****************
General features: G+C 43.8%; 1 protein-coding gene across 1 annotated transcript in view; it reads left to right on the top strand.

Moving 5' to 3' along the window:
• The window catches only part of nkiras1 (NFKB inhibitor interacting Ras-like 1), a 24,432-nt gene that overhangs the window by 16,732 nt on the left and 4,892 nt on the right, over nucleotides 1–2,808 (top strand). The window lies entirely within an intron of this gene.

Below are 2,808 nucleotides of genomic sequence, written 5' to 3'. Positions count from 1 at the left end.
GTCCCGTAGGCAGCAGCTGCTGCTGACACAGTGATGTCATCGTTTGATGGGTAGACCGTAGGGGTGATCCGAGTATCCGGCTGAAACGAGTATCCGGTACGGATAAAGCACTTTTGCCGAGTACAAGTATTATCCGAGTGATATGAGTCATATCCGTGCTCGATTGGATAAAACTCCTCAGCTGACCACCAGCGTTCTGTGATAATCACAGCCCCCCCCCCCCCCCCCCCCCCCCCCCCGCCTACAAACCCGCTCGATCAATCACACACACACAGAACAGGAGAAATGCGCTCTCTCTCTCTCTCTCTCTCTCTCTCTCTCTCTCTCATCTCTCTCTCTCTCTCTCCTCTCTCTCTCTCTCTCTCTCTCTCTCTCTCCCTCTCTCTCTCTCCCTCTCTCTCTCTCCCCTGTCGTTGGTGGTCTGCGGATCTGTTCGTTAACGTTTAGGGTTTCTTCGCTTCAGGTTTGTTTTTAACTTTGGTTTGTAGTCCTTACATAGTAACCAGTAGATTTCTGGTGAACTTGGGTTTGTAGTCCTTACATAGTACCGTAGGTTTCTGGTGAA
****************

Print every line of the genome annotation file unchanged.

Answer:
General features: G+C 43.8%; 1 protein-coding gene across 1 annotated transcript in view; it reads left to right on the top strand.

Moving 5' to 3' along the window:
• The window catches only part of nkiras1 (NFKB inhibitor interacting Ras-like 1), a 24,432-nt gene that overhangs the window by 16,732 nt on the left and 4,892 nt on the right, over nucleotides 1–2,808 (top strand). The window lies entirely within an intron of this gene.

Below are 2,808 nucleotides of genomic sequence, written 5' to 3'. Positions count from 1 at the left end.
GTCCCGTAGGCAGCAGCTGCTGCTGACACAGTGATGTCATCGTTTGATGGGTAGACCGTAGGGGTGATCCGAGTATCCGGCTGAAACGAGTATCCGGTACGGATAAAGCACTTTTGCCGAGTACAAGTATTATCCGAGTGATATGAGTCATATCCGTGCTCGATTGGATAAAACTCCTCAGCTGACCACCAGCGTTCTGTGATAATCACAGCCCCCCCCCCCCCCCCCCCCCCCCCCCCGCCTACAAACCCGCTCGATCAATCACACACACACAGAACAGGAGAAATGCGCTCTCTCTCTCTCTCTCTCTCTCTCTCTCTCTCTCTCATCTCTCTCTCTCTCTCTCCTCTCTCTCTCTCTCTCTCTCTCTCTCTCTCCCTCTCTCTCTCTCCCTCTCTCTCTCTCCCCTGTCGTTGGTGGTCTGCGGATCTGTTCGTTAACGTTTAGGGTTTCTTCGCTTCAGGTTTGTTTTTAACTTTGGTTTGTAGTCCTTACATAGTAACCAGTAGATTTCTGGTGAACTTGGGTTTGTAGTCCTTACATAGTACCGTAGGTTTCTGGTGAA